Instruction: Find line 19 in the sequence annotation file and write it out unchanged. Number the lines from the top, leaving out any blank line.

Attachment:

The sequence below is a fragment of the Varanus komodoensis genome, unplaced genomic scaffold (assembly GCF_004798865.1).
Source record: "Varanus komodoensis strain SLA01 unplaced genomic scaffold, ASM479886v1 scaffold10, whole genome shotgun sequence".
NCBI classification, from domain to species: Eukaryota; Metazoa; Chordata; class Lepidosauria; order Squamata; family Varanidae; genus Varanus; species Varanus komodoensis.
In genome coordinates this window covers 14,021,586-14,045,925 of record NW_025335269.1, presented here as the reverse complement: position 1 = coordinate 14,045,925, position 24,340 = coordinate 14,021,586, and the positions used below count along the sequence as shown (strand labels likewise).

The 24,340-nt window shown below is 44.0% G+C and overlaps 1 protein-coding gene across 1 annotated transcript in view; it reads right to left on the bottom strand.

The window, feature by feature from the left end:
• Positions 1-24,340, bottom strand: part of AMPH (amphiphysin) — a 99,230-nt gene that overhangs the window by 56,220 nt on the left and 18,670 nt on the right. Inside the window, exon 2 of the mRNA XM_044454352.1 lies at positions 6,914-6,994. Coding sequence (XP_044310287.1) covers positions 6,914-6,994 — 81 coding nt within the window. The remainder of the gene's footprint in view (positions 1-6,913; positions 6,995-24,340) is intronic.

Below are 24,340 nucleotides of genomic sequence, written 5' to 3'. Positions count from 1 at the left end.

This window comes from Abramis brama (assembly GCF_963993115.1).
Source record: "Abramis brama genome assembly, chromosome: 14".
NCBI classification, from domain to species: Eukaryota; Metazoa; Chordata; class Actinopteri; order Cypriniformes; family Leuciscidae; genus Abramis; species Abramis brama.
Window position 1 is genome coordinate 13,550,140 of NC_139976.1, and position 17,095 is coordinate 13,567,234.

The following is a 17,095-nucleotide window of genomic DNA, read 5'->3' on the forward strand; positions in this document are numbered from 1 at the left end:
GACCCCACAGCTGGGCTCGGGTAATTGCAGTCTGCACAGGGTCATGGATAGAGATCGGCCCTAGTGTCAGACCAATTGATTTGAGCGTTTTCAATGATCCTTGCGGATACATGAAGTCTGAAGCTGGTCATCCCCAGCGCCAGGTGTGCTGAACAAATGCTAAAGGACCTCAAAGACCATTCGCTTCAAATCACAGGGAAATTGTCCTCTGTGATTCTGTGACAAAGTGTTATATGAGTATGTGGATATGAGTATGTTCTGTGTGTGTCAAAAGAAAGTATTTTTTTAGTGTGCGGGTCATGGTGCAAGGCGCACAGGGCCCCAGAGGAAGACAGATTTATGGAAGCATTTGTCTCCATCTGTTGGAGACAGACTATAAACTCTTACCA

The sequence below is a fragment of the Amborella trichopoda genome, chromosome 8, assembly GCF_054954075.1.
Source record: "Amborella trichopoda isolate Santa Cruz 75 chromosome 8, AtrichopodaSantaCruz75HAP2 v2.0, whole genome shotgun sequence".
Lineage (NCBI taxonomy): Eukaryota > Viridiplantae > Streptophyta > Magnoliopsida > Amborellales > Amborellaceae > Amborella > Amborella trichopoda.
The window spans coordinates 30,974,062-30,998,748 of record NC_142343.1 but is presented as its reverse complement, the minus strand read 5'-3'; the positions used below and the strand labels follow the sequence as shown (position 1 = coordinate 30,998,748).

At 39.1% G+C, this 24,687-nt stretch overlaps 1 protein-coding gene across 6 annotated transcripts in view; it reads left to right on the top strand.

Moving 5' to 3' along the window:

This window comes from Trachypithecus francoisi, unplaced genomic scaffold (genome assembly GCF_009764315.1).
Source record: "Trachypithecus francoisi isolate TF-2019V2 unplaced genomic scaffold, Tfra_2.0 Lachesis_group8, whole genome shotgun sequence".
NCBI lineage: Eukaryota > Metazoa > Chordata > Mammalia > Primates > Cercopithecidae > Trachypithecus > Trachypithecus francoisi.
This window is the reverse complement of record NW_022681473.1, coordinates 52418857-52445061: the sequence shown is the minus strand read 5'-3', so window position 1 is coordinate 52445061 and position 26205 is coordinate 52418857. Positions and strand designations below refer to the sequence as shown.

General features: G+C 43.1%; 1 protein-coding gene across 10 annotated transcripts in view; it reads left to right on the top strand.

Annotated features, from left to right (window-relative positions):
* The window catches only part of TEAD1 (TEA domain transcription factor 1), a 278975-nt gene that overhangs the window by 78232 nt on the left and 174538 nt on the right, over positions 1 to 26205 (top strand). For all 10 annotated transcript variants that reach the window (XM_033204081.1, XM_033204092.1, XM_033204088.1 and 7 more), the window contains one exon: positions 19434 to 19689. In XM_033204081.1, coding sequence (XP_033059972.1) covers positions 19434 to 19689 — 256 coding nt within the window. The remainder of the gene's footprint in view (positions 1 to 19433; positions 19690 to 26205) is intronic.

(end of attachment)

At 39.1% G+C, this 24,687-nt stretch overlaps 1 protein-coding gene across 6 annotated transcripts in view; it reads left to right on the top strand.